AGOA Trade Resource Centre
The Chamber hosts the AGOA Trade Resource Centre (ATRC) in Ghana with the objective of engaging the private sector for regional and global trade assistance. The ATRC works in close collaboration with the USAID West Africa Trade and Investment Hub (Trade Hub) towards improving West Africa’s international private sector competitiveness in targeted value chains other than extractive industries.
During the first AGOA initiative, Ghana did not derive much benefits as anticipated. In 2011, the top five exporting AGOA eligible countries’ total value was $64.7 billion. These countries included Nigeria, Angola, South Africa, Gabon, and Chad. Ghana’s share of exports to the United States of America relative to the top five AGOA eligible countries was 2.9 percent.
In view of this, the Ghana National Chamber of Commerce initiated a process to find collaborative ways of building the capacities of exporters towards utilizing the AGOA trade initiative. In 2015, the Ghana ATRC was established and is hosted by the Ghana National Chamber of Commerce following the signing of a Letter of Collaboration with the USAID West Africa Trade and Investment Hub (Trade Hub) and African Partners Network Project, USAID to establish a framework for cooperation in the implementation of the ATRC. The ATRC undertakes trade intelligence, export development, business promotion, and trade facilitation.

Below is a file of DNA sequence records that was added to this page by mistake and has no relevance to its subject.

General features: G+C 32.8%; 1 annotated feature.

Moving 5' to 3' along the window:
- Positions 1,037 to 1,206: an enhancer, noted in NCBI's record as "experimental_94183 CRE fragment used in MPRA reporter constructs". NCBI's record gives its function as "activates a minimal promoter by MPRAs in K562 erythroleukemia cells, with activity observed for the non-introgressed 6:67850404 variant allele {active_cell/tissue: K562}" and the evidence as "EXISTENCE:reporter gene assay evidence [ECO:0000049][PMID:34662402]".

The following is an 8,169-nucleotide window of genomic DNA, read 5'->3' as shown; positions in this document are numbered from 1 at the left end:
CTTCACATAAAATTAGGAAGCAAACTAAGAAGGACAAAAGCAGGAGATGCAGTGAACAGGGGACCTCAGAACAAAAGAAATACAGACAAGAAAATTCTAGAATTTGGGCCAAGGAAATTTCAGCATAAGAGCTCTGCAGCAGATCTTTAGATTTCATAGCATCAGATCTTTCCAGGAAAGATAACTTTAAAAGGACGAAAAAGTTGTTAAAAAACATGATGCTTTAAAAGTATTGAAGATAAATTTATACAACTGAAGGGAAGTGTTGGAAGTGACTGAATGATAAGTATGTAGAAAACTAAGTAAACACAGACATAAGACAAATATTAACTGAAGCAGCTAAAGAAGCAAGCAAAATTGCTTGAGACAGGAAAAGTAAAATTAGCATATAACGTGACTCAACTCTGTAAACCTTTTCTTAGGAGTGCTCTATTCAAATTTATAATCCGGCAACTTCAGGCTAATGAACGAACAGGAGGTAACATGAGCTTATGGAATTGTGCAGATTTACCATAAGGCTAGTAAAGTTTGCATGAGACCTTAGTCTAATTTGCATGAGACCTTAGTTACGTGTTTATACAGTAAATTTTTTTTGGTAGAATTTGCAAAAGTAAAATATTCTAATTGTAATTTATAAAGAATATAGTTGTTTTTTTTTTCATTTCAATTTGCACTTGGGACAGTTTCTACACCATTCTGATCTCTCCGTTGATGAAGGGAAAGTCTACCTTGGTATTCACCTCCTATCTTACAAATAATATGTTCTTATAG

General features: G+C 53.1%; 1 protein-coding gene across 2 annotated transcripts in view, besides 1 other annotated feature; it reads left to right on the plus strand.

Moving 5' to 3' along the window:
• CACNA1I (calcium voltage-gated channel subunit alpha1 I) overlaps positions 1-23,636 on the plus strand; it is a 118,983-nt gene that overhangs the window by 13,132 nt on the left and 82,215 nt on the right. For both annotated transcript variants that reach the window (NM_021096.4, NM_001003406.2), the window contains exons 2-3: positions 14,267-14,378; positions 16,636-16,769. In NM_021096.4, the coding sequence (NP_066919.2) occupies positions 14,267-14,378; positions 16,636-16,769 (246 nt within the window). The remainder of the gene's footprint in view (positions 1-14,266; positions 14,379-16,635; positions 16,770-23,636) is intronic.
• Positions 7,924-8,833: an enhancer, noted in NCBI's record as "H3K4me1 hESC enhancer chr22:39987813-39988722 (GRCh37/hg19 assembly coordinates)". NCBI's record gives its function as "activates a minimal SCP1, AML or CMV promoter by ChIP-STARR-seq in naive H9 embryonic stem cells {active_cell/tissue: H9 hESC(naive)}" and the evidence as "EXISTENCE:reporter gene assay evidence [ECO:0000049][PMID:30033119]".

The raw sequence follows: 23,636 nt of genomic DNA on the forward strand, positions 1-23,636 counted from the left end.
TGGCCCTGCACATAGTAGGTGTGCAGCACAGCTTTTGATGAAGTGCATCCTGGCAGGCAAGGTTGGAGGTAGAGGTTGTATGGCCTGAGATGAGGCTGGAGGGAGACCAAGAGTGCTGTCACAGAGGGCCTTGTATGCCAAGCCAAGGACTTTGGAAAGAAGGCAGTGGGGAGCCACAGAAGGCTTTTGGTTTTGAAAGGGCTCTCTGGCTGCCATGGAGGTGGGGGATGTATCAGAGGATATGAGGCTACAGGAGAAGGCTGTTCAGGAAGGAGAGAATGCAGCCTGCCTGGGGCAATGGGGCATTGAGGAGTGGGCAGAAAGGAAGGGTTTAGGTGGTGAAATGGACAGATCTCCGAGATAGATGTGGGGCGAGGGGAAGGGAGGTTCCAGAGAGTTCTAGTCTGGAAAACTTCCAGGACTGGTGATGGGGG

What is AGOA?
The African Growth and Opportunity Act (AGOA) is a non-reciprocal trade initiative of the United States government which provides duty-free and quota-free treatment to over 6,500 products from sub-Saharan African countries to the United States market. AGOA was enacted in May 2000 with the objectives of: expanding US trade and investment with sub-Saharan Africa; stimulating economic growth; encouraging economic integration; and facilitating sub-Saharan African’s integration into the global economy.
The products in question should be deemed AGOA eligible, must have been grown, produced, or manufactured by a beneficiary country through more than a simple combining or packaging operation, and exported directly to the United States. An exporter needs to find out the U.S. Harmonised Tariff Schedule number and determine its eligibility via this link.
AGOA provides beneficiary countries with a significant competitive advantage over non-AGOA countries, which must pay normal tariff rates to enter the United States. It promotes export diversification in the beneficiary countries, encourages regional integration and production-sharing, as well as providing job creation and economic growth.